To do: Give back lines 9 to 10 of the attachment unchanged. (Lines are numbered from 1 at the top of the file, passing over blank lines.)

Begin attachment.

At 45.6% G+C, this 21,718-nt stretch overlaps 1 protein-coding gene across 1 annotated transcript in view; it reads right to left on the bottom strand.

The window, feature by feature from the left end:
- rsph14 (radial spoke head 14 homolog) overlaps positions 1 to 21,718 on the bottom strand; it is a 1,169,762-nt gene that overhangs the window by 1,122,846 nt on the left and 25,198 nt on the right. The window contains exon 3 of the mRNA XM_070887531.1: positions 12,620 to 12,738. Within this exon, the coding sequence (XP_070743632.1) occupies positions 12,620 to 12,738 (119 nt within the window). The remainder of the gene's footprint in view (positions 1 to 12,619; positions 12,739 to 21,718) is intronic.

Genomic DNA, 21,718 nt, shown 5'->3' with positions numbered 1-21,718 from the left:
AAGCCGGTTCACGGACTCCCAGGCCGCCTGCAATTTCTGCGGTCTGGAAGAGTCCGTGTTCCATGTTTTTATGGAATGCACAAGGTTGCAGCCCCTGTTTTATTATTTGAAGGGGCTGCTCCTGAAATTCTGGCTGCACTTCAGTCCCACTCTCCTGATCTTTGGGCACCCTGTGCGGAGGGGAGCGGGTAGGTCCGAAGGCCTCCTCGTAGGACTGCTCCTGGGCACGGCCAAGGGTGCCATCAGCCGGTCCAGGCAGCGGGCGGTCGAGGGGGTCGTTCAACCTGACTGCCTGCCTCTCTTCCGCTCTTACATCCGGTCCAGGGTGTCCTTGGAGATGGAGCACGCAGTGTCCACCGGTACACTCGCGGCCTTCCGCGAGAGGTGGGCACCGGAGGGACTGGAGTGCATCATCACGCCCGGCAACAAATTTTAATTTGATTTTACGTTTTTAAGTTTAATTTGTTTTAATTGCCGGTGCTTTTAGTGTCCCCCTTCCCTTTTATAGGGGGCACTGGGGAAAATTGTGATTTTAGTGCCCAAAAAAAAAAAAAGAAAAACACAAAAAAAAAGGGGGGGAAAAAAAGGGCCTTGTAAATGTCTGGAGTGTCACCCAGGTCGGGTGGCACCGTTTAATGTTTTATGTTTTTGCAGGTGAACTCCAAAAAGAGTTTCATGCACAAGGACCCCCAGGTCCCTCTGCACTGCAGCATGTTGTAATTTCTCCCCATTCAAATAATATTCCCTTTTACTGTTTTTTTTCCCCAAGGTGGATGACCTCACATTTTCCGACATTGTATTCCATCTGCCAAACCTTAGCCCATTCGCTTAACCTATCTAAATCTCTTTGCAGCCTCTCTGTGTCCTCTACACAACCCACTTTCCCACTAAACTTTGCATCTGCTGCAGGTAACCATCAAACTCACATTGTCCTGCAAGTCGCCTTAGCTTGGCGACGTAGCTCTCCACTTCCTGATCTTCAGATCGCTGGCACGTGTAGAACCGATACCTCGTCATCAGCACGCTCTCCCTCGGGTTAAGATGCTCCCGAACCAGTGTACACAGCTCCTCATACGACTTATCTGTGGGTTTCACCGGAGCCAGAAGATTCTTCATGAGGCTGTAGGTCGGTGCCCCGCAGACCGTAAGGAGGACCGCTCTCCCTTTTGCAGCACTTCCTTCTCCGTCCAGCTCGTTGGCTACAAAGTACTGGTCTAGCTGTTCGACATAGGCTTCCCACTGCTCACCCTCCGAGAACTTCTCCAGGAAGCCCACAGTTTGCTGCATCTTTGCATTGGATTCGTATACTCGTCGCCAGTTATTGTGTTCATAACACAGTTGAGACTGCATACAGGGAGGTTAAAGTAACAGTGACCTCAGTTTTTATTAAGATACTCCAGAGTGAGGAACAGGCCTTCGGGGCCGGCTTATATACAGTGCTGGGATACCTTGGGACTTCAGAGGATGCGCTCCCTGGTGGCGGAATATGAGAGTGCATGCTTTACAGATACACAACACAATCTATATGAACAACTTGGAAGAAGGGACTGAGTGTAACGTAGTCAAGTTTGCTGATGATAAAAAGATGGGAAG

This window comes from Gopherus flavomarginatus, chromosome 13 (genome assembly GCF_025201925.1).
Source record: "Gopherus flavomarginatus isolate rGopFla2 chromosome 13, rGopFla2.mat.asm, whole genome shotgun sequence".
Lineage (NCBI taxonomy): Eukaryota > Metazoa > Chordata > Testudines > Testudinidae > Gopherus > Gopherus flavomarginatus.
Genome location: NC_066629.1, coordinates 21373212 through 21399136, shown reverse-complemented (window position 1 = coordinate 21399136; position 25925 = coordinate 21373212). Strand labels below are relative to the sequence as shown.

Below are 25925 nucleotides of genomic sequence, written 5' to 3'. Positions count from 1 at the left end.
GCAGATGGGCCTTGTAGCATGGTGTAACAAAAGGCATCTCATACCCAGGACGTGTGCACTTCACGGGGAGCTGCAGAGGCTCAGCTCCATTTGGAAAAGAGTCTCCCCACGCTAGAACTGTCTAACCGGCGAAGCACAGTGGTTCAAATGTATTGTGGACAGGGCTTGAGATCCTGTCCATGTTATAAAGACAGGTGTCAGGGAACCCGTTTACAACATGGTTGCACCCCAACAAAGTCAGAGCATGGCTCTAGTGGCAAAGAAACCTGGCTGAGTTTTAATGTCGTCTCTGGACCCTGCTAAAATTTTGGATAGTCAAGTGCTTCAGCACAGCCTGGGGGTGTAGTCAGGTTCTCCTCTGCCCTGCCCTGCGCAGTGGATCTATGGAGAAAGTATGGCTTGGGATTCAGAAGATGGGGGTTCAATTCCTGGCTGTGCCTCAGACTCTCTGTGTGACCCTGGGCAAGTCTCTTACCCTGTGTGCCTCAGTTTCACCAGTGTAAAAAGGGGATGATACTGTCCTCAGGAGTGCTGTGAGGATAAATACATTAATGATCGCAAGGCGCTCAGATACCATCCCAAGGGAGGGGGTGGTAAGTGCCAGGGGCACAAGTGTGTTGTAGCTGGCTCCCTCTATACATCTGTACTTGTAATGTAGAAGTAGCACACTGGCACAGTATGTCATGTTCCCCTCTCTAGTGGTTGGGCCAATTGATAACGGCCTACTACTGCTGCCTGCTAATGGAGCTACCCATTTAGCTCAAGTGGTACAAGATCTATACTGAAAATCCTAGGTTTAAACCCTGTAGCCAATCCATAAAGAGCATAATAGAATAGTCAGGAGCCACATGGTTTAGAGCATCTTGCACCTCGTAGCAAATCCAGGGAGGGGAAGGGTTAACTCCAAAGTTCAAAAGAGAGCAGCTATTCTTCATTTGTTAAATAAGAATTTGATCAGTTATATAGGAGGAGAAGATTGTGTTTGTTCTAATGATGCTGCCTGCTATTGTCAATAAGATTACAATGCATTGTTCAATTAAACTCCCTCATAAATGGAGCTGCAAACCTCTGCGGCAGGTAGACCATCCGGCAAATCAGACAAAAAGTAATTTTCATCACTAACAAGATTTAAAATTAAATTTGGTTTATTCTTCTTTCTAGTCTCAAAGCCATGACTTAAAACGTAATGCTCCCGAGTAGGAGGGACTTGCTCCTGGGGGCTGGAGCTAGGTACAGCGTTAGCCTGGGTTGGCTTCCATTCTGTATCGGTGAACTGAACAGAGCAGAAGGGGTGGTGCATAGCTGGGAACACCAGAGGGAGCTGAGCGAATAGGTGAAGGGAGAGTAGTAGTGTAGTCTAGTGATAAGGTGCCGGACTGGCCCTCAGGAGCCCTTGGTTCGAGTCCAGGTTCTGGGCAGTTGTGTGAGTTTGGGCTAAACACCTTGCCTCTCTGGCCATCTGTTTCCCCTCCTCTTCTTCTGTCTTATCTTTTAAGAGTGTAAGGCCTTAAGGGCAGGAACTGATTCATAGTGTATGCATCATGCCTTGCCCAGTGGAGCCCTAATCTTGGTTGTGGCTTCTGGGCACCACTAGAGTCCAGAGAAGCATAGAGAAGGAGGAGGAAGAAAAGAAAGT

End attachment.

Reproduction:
Genome location: NC_066629.1, coordinates 21373212 through 21399136, shown reverse-complemented (window position 1 = coordinate 21399136; position 25925 = coordinate 21373212). Strand labels below are relative to the sequence as shown.

Below are 25925 nucleotides of genomic sequence, written 5' to 3'. Positions count from 1 at the left end.